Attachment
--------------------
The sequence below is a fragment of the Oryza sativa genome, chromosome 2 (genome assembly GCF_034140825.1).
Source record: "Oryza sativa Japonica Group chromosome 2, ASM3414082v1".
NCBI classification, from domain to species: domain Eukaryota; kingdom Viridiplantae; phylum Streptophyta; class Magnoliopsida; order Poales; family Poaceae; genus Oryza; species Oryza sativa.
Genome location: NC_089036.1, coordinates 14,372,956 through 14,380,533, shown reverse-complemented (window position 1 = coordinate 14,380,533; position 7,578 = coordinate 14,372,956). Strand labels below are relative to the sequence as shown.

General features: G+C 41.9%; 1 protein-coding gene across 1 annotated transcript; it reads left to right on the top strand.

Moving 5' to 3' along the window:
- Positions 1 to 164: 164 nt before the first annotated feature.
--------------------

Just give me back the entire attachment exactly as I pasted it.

The sequence below is a fragment of the Oryza sativa genome, chromosome 2 (genome assembly GCF_034140825.1).
Source record: "Oryza sativa Japonica Group chromosome 2, ASM3414082v1".
NCBI classification, from domain to species: domain Eukaryota; kingdom Viridiplantae; phylum Streptophyta; class Magnoliopsida; order Poales; family Poaceae; genus Oryza; species Oryza sativa.
Genome location: NC_089036.1, coordinates 14,372,956 through 14,380,533, shown reverse-complemented (window position 1 = coordinate 14,380,533; position 7,578 = coordinate 14,372,956). Strand labels below are relative to the sequence as shown.

General features: G+C 41.9%; 1 protein-coding gene across 1 annotated transcript; it reads left to right on the top strand.

Moving 5' to 3' along the window:
- Positions 1 to 164: 164 nt before the first annotated feature.